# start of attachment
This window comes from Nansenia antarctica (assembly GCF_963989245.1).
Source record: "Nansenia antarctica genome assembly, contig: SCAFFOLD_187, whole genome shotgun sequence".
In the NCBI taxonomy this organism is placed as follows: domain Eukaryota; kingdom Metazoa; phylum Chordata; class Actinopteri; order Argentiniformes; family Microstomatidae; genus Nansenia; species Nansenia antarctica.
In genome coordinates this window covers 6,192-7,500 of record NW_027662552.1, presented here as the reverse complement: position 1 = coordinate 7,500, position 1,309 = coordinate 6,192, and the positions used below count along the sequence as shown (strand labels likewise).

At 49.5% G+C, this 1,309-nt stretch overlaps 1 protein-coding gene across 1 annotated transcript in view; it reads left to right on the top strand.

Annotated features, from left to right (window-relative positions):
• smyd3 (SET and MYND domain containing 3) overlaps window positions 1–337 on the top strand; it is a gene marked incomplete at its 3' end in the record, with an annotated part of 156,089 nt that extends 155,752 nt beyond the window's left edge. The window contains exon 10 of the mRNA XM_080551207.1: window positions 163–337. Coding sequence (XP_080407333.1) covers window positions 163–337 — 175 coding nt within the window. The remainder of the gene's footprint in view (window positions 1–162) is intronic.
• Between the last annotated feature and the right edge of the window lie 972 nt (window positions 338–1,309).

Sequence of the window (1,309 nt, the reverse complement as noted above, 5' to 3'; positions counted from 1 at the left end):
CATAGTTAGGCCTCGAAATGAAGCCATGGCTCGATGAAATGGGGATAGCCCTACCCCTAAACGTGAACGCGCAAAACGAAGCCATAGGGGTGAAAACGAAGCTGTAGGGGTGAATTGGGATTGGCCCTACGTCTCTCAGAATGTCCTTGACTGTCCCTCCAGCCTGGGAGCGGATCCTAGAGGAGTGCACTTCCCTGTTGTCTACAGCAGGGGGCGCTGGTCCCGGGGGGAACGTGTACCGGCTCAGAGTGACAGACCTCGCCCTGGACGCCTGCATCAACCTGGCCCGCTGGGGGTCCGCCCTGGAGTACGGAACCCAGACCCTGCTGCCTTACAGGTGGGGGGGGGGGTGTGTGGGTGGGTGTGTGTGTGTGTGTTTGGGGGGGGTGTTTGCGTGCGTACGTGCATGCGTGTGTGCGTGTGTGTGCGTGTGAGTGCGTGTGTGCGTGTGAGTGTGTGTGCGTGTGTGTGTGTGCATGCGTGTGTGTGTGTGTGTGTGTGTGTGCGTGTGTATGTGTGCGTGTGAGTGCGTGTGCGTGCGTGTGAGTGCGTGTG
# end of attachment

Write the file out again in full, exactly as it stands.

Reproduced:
This window comes from Nansenia antarctica (assembly GCF_963989245.1).
Source record: "Nansenia antarctica genome assembly, contig: SCAFFOLD_187, whole genome shotgun sequence".
In the NCBI taxonomy this organism is placed as follows: domain Eukaryota; kingdom Metazoa; phylum Chordata; class Actinopteri; order Argentiniformes; family Microstomatidae; genus Nansenia; species Nansenia antarctica.
In genome coordinates this window covers 6,192-7,500 of record NW_027662552.1, presented here as the reverse complement: position 1 = coordinate 7,500, position 1,309 = coordinate 6,192, and the positions used below count along the sequence as shown (strand labels likewise).

At 49.5% G+C, this 1,309-nt stretch overlaps 1 protein-coding gene across 1 annotated transcript in view; it reads left to right on the top strand.

Annotated features, from left to right (window-relative positions):
• smyd3 (SET and MYND domain containing 3) overlaps window positions 1–337 on the top strand; it is a gene marked incomplete at its 3' end in the record, with an annotated part of 156,089 nt that extends 155,752 nt beyond the window's left edge. The window contains exon 10 of the mRNA XM_080551207.1: window positions 163–337. Coding sequence (XP_080407333.1) covers window positions 163–337 — 175 coding nt within the window. The remainder of the gene's footprint in view (window positions 1–162) is intronic.
• Between the last annotated feature and the right edge of the window lie 972 nt (window positions 338–1,309).

Sequence of the window (1,309 nt, the reverse complement as noted above, 5' to 3'; positions counted from 1 at the left end):
CATAGTTAGGCCTCGAAATGAAGCCATGGCTCGATGAAATGGGGATAGCCCTACCCCTAAACGTGAACGCGCAAAACGAAGCCATAGGGGTGAAAACGAAGCTGTAGGGGTGAATTGGGATTGGCCCTACGTCTCTCAGAATGTCCTTGACTGTCCCTCCAGCCTGGGAGCGGATCCTAGAGGAGTGCACTTCCCTGTTGTCTACAGCAGGGGGCGCTGGTCCCGGGGGGAACGTGTACCGGCTCAGAGTGACAGACCTCGCCCTGGACGCCTGCATCAACCTGGCCCGCTGGGGGTCCGCCCTGGAGTACGGAACCCAGACCCTGCTGCCTTACAGGTGGGGGGGGGGGTGTGTGGGTGGGTGTGTGTGTGTGTGTTTGGGGGGGGTGTTTGCGTGCGTACGTGCATGCGTGTGTGCGTGTGTGTGCGTGTGAGTGCGTGTGTGCGTGTGAGTGTGTGTGCGTGTGTGTGTGTGCATGCGTGTGTGTGTGTGTGTGTGTGTGTGCGTGTGTATGTGTGCGTGTGAGTGCGTGTGCGTGCGTGTGAGTGCGTGTG